Once again, cloud computing tops Gartner’s annual list of the “Top 10 Strategic Technologies” for the coming year. But this time, Gartner says, many IT organizations are taking a more formal approach to cloud computing strategizing. Large enterprises will have a “dynamic sourcing team in place by 2012 that is responsible for ongoing cloudsourcing decisions and management.”
It’s a distinct shift from letting SaaS applications for things like CRM and marketing sneak in the business division door, to be recognized by and dealt with later (or not) by IT.
Today, cloud-based solutions are replacing core enterprise systems and providing a new backbone for running organizations. It is no surprise that Workday selection and implementation has always included stakeholders from IT, HR, finance, and the C-suite.
A dynamic sourcing team−as Gartner calls it−staffed with key stakeholders can pursue an organized, communicative approach to sourcing enterprise SaaS and other cloud computing offerings. Business and IT people can share what they learn about viable options, and together develop a strategy for evaluation and implementation, including connectivity to other systems.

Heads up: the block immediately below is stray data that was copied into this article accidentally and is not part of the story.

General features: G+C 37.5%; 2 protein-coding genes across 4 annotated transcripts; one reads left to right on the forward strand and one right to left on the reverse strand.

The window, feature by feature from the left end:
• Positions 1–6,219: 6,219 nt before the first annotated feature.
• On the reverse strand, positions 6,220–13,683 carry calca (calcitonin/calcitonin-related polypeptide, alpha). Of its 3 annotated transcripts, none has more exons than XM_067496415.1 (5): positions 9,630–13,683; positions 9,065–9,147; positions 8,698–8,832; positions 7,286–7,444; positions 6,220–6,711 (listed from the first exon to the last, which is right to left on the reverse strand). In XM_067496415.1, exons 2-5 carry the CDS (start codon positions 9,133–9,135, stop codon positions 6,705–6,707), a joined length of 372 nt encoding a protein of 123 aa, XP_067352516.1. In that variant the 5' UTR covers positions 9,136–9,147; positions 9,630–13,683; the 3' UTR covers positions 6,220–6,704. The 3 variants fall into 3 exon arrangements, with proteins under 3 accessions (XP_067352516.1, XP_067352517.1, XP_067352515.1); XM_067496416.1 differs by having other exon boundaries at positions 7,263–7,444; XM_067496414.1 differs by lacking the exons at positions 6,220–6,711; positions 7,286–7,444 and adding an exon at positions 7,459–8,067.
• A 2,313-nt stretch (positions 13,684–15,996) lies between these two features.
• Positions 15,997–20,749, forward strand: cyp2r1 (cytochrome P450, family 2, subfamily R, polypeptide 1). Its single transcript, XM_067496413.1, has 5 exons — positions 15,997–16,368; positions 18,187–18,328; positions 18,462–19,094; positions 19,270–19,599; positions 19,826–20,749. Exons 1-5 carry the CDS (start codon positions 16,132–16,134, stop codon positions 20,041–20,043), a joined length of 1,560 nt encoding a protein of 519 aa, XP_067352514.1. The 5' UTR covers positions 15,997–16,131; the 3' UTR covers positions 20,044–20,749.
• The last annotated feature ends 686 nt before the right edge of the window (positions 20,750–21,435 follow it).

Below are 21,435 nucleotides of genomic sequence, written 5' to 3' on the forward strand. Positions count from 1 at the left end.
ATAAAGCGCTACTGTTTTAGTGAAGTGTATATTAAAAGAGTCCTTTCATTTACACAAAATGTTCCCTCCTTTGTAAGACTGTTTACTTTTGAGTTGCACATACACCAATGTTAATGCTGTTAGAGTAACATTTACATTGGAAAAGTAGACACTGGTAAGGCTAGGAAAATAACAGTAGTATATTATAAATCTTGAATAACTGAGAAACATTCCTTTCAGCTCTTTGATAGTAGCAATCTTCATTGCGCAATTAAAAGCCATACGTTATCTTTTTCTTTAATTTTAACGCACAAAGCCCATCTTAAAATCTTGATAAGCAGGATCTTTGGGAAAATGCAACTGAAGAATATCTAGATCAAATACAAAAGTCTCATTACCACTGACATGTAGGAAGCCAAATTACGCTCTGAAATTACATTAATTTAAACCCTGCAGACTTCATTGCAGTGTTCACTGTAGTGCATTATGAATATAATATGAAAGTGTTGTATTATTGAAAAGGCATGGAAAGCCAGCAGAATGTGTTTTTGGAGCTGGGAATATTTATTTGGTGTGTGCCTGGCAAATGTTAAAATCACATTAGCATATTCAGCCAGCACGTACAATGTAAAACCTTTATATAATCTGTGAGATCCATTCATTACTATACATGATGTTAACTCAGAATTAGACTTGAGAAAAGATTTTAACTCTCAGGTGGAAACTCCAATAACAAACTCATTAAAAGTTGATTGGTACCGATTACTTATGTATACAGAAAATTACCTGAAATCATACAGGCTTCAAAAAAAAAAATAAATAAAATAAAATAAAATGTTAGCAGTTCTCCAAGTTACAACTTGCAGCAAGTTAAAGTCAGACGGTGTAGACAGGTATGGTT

At the Interop IT conference last week, cloud computing panelists talked about this very issue, and the importance of strong ties between IT organizations and users’ needs in making cloud computing decisions. SaaS apps that come in without IT’s notice have been referred to as “rogue” applications, but I particularly liked the observation of Andy Schroepfer, a VP at Rackspace Hosting, who said, “It’s not rogue applications, it’s people getting tired of waiting.”
Getting back to Gartner’s Top Ten Strategic Technologies’ list: mobile applications and media tablets immediately follow cloud computing on the top 10 list, and social communications and collaboration follow mobile apps. Interestingly, all of these things are focused on that singular point – delivering the capabilities the user needs, when and where they want it. Strategic indeed.
– Mary Hayes Weier
P.S. I wrote earlier this year about leadership teams at several companies that decided where and how to implement SaaS in “Setting The Enterprise Free.”